At this year’s Melbourne Art Fair Gow Langsford Gallery will exhibit work by New Zealand painters Sara Hughes and Judy Millar, alongside internationally renowned sculptors Tony Cragg (Britain) and Bernar Venet (France). This will be the ninth Melbourne Art Fair Gow Langsford Gallery has participated in.
Sara Hughes is known for her use of complex and optical patterns which relate to the technologically immersed world that we live in today. Warped geometric shapes float and collide with each other on the canvas, painted in lively colour combinations. The slick digital appearance of the imagery is contrasted by the intensive application of colour, built up by hand-painting a multitude of thin layers of acrylic paint. Hughes has exhibited extensively in both Australia and New Zealand. In 2005 she completed an installation at the Darling Island Apartments in Sydney, and in 2006 was included in the travelling exhibition Pattern Recognition, curated by Rhana Devenport at Object Gallery, Sydney. In 2005 Hughes was awarded with both the 2D Norseweart Award and the Paramount Prize of the Wallace Art Awards in New Zealand. An article of Hughes’ recent accomplishments was featured in the April/May 2006 issue of Monument magazine.
Judy Millar is primarily based in New Zealand, but has also held residencies in Berlin and New York. She has exhibited in Europe for the past three years with her work being well received by both critics and collectors, most recently at the 2006 Vienna Art Fair. In 2005 a solo exhibition curated by Robert Leonard was held at the Auckland Art Gallery. Millar produced her largest-scale works to date, with canvases measuring up to 8 metres long. Her works are created in the grand tradition of action painting - the physicality of the painting process emphasised by the looping shapes formed by her hand, wrist and arm movements.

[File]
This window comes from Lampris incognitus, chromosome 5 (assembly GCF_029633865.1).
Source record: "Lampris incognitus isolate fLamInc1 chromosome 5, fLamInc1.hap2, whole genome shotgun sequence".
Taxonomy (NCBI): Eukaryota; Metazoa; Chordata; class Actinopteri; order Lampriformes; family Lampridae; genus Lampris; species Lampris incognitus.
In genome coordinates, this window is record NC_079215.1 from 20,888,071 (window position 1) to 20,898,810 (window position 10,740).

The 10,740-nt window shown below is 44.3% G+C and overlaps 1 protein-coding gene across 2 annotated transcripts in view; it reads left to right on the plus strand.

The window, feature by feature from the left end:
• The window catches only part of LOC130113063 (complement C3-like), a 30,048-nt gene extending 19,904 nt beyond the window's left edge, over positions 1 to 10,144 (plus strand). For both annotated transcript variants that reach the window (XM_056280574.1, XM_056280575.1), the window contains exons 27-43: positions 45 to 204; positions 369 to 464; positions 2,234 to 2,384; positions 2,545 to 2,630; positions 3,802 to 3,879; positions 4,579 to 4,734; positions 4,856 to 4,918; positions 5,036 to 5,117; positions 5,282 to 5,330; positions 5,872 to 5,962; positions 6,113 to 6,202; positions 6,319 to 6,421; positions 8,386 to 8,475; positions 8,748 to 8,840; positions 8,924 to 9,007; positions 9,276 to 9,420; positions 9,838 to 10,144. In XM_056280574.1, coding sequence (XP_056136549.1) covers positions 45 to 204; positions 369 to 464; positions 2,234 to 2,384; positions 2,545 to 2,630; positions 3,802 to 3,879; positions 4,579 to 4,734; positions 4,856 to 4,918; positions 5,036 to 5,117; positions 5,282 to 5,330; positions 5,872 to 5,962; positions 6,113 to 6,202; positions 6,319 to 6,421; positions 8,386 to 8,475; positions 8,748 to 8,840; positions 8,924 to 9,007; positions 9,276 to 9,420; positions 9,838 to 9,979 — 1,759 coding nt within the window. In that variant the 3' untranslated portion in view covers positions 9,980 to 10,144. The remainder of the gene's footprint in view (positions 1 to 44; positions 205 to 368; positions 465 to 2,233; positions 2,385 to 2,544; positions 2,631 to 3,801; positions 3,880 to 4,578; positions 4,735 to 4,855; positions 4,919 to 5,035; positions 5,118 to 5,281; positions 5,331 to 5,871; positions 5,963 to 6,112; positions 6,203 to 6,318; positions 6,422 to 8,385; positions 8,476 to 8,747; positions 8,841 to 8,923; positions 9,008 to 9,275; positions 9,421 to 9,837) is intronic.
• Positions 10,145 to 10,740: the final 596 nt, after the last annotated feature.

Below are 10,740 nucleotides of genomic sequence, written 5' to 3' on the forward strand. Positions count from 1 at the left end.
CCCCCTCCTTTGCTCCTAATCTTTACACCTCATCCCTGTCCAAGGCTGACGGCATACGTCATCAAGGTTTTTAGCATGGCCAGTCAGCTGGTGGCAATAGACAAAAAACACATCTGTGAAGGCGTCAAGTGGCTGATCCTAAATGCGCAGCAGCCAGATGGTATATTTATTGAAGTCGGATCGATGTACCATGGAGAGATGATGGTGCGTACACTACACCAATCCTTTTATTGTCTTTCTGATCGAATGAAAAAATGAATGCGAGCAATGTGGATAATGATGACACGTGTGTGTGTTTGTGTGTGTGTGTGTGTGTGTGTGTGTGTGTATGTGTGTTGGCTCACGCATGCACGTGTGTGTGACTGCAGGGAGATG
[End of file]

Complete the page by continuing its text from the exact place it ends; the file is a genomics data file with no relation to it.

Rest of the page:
Tony Cragg is one of a strong generation of sculptors to emerge out of Britain in the 1980's to international acclaim. His work is distinguished by his experimental approach, agility with materials, and reinvention of form. In 1988 Cragg was awarded the Turner Prize for his exhibition as the British representative at the Venice Biennale. And in 2003 Cragg’s significance was affirmed by a major retrospective, Tony Cragg: Signs of Life, at the Kunst und Usstellungshalle der BDR, Bonn, Germany. Gow Langsford Gallery will exhibit a work from Cragg’s recognised series of pillars that flawlessly morph organic and figurative forms in the one sculpture.
French born Bernar Venet has based himself between both Europe and New York City since 1967. His works have been shown in major museums across Europe, the USA and Asia. Public sculptures have been commissioned and installed in equally as many varied locations including Cologne, Japan, Norway, Luxembourg and Chicago, among many others. Venet’s minimalist sculptures stem from his academic investigations into science and mathematics, which are translated into large-scale steel forms: arcs, angles, poles and twisted lines, all precariously balanced. This exhibition will include works weighing up to 4 tonnes. In early 2005 Venet was awarded France’s highest decoration, Chevalier de la Legion d’Honneur, for his enhancement to the reputation of France through arts.
Gow Langsford Gallery will also have works at the Melbourne Art Fair available for viewing by gallery artists: Shane Cotton, Dick Frizzell, Karl Maughan and John Pule.